Reminder: tomorrow at 5 PM Pacific Time is the deadline for Carnival of Hope, which will go up on Friday. Send me your posts about seeming bad luck that turned out to be good luck -- or, more generally, about moments of hope or gratitude in your life.
Now to get to some recent moments of gratitude in mine:
To understand the following story, you have to know that I attach extreme, and quite possibly excessive, importance to anniversaries. Gary always jokes that I'm the historian of our relationship, and of other things too; this is one reason I was so acutely aware of the Spring Curse I described in my Easter Saturday homily.
Two years ago on April 6, I learned about some less-than-completely-honest behavior on the part of two people I loved. They said that I shouldn't take this behavior personally, but I did anyway, and I was devastated.
Last year on Good Friday, my friendship with one of these people went irrevocably smash, after heated and hurtful words on both sides. The break was probably inevitable, but one of the things that made it so painful was learning that this person -- to whom I'd felt very close -- had never really liked me, and actively welcomed the chance to end the friendship.
In the meantime, I'd been feeling increasingly guilty about my lack of communication with a dear friend from high school. She'd called me a few days after the April 6 incident, when I was still fairly incoherent, to say that she and her daughter wanted to visit Reno that summer. I managed, as I recall, to stammer out that it wasn't a good time for me to talk, but I hadn't been in touch with her since, and I felt rotten about it; and, of course, the longer I went without calling her, the more rotten I felt, and the more resistance I felt to calling, and around and around we went.
This year, Good Friday fell on April 6. I told myself not to be superstitious about the date; I told myself I was being ridiculous. But that morning, I woke up with a knot in my stomach anyway.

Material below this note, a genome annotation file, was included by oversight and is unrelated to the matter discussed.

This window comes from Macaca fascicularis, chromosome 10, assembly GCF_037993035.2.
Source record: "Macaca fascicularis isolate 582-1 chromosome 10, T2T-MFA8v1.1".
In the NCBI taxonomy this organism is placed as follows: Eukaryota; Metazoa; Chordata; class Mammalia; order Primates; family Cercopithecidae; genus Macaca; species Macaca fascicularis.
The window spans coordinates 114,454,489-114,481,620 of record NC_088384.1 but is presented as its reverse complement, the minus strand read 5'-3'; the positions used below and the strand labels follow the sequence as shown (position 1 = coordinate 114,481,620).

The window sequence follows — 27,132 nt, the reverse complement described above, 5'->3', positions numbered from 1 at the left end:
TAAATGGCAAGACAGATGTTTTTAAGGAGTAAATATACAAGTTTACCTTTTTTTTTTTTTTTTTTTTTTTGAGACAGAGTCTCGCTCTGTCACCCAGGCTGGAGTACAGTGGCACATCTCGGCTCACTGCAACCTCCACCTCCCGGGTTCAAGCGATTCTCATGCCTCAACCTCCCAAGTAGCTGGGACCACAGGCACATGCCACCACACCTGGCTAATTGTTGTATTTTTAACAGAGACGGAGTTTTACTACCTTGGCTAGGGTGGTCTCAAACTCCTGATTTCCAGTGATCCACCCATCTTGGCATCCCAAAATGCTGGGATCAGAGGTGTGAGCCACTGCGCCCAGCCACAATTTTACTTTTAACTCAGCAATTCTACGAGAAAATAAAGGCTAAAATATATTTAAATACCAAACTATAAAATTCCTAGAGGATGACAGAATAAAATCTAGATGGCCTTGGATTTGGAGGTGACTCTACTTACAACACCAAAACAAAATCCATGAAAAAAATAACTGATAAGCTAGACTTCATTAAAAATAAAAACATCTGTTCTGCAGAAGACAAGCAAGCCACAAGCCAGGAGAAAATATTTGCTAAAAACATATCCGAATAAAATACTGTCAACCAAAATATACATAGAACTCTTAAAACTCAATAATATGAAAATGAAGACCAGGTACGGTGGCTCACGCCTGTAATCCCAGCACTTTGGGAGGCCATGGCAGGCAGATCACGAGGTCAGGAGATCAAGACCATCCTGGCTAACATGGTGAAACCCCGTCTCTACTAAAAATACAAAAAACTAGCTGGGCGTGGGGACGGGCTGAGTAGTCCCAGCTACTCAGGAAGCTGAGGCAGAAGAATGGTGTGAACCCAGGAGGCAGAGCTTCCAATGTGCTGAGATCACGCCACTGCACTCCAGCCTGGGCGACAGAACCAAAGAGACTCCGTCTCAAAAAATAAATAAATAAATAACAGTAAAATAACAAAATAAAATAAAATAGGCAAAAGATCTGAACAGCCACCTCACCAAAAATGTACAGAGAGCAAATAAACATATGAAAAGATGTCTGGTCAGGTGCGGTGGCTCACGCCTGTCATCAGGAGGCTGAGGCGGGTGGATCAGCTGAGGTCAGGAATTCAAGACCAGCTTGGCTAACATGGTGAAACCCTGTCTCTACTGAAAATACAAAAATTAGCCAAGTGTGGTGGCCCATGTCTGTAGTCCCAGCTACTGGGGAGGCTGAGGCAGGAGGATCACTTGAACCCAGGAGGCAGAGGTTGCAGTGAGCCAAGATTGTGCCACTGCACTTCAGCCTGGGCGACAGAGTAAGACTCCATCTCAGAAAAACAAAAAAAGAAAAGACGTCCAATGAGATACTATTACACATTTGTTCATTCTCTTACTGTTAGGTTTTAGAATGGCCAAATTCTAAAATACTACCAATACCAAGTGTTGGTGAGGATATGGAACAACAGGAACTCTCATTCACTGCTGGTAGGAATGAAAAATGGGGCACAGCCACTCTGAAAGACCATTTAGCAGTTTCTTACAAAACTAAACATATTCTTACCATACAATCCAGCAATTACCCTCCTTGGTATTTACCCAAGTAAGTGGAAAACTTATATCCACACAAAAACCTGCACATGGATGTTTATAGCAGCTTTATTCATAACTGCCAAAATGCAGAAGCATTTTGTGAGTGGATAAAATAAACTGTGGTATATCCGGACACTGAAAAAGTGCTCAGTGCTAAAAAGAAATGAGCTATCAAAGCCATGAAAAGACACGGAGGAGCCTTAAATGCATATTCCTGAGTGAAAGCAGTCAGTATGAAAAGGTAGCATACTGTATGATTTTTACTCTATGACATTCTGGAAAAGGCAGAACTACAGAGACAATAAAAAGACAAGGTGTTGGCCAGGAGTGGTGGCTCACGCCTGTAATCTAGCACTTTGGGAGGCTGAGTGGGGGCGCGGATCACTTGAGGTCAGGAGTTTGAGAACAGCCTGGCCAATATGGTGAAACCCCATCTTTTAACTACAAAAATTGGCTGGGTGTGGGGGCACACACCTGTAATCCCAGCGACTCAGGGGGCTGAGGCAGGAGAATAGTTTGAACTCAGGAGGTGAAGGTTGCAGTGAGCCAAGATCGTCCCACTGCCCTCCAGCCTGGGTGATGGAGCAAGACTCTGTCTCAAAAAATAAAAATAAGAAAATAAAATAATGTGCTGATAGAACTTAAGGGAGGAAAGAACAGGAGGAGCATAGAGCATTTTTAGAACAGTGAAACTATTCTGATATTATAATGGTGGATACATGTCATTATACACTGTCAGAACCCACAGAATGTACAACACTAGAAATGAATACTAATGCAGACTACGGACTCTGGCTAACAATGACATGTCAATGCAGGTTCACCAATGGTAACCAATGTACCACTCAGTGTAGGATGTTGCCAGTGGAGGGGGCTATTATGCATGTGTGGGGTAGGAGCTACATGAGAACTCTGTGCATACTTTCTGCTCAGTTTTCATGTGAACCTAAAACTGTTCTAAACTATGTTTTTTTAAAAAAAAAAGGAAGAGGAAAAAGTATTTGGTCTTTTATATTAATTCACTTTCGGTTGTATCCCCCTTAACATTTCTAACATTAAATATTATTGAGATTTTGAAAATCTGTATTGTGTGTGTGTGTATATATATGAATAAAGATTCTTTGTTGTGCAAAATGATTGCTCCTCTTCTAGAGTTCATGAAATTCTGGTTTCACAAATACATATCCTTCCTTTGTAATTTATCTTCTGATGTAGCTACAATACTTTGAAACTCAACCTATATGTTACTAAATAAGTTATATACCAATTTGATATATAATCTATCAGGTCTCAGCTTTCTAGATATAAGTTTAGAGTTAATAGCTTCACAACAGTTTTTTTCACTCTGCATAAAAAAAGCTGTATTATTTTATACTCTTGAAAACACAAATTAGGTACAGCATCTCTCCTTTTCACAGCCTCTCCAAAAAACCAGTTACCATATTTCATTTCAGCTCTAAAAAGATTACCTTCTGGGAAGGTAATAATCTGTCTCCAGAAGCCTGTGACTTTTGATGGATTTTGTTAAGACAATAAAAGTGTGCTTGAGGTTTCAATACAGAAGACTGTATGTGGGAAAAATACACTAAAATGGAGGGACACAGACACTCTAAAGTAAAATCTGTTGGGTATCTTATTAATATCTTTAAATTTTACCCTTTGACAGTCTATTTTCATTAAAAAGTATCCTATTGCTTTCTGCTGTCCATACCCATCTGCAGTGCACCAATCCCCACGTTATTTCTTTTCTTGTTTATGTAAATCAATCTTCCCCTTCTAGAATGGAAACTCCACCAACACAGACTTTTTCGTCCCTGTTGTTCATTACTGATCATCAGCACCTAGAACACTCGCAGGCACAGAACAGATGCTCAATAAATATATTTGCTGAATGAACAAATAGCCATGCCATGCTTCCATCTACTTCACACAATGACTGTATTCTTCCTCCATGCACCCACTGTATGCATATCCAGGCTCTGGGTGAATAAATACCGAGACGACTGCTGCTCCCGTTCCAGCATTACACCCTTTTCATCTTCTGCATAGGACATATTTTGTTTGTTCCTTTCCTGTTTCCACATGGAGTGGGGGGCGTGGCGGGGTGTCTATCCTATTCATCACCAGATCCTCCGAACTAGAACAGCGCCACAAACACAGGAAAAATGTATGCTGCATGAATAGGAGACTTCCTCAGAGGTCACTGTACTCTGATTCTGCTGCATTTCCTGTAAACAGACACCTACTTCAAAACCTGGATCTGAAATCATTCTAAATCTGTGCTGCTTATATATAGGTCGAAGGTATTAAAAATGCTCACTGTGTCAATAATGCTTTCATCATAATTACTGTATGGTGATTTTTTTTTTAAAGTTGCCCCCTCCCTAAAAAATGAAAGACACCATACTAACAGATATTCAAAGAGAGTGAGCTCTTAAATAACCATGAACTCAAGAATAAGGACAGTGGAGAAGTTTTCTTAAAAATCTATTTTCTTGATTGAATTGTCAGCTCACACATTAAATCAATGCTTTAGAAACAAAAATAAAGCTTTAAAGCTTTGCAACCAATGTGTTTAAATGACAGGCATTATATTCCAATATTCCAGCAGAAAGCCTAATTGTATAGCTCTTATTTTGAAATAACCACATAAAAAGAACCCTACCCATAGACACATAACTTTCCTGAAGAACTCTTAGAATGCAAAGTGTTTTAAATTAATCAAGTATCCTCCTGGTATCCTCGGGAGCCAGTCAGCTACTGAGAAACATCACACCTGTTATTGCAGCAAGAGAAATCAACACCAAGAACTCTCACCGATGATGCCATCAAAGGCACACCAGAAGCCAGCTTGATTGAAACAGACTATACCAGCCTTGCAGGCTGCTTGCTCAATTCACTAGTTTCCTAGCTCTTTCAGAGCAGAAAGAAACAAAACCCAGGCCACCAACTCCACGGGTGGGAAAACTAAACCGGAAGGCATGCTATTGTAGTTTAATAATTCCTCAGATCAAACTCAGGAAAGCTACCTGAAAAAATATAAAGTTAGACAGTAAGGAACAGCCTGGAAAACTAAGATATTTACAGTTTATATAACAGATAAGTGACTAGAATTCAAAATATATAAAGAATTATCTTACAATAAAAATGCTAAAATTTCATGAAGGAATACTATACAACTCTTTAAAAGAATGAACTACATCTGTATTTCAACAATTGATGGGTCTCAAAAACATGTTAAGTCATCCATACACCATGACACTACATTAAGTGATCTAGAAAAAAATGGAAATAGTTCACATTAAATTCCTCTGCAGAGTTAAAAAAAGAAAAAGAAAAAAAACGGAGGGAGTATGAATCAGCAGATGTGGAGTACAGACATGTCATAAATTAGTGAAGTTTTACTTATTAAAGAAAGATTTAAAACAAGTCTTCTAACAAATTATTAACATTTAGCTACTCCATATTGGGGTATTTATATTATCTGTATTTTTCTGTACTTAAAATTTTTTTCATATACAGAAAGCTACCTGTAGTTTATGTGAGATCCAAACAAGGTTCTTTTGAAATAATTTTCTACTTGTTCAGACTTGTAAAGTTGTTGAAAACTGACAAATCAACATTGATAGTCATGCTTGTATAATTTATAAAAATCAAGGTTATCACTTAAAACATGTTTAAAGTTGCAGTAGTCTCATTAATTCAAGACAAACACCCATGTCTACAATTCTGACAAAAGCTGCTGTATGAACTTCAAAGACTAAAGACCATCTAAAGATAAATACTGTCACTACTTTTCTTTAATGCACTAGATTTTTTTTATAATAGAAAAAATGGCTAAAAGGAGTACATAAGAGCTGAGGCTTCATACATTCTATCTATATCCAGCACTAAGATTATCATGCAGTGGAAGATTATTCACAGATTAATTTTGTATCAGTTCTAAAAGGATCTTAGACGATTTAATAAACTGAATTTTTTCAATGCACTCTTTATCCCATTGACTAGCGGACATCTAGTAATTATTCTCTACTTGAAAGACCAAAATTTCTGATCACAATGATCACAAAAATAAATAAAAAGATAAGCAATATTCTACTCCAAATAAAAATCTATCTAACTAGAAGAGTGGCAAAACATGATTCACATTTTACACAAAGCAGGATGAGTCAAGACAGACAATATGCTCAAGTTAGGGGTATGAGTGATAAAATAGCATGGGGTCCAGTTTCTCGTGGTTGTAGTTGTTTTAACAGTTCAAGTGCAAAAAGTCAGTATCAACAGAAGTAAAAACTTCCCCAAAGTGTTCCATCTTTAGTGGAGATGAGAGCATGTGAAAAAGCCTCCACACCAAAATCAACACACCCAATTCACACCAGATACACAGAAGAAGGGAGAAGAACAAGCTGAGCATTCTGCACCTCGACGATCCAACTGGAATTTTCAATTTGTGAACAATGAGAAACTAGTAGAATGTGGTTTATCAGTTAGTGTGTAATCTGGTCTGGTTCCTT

So imagine my delight when these two things happened:
1. I got long, newsy e-mail from my high-school friend, pointing out gently that she hadn't heard from me in a while; and
2. I received the following e-mail from Kate McDermott, whose wedding I'd mentioned in the Maundy Thursday homily I'd posted the day before:
Hello Susan-The miracle of renewal indeed! Kate couldn't know how much those words meant to me. Yes, life is amazing, isn't it? Not to imagine the minor miracles made possible by the Internet. God bless Google!
Your blog popped up on my Google Alerts just now. I am deeply honored that you have written a homily that includes mention of my compost wedding to Jon. It was a very meaningful day for us. The miracle of renewal is still something that I ponder each day. Life is so amazing!
When I wrote back to Kate to thank her, she sent me this wedding picture; I have her permission to post it, along with the e-mail.
Is this the world's greatest wedding photo, or what? Happy people who love each other making things grow: if that's not a model of the Kingdom of God, I don't know what is.
The rest of Good Friday went very well, too; oh, and during our Maundy Thursday service, I'd been paid the compliment of being invited to join the church choir (!!!) by a friend in our congregation. Since I can neither sing nor read music, I politely declined, but I was touched that she asked. (She tells me that she can't read music, either, but she can certainly sing.)
On an even lighter note, Gary responded to the "Jesus in spandex" motif in my Great Vigil homily by gleefully recalling a Jesus-as-Superhero cartoon he'd read in National Lampoon. He located it for me, and thoughtfully scanned it so I could share it with my blog readers. (If you're offended by irreverent undergraduate humor, stop here. If you aren't offended by irreverent undergraduate humor, click to enlarge.)
And today, I received my contributor's copy of Pandora, a German SF magazine that included a translation of my story "The Fate of Mice." It's always a thrill to see one's work in a foreign language, even if it's a language one can't read. Here's their illustration for the story:
Pretty nifty, say what?
So at the moment, I'm in a good mood. May it continue!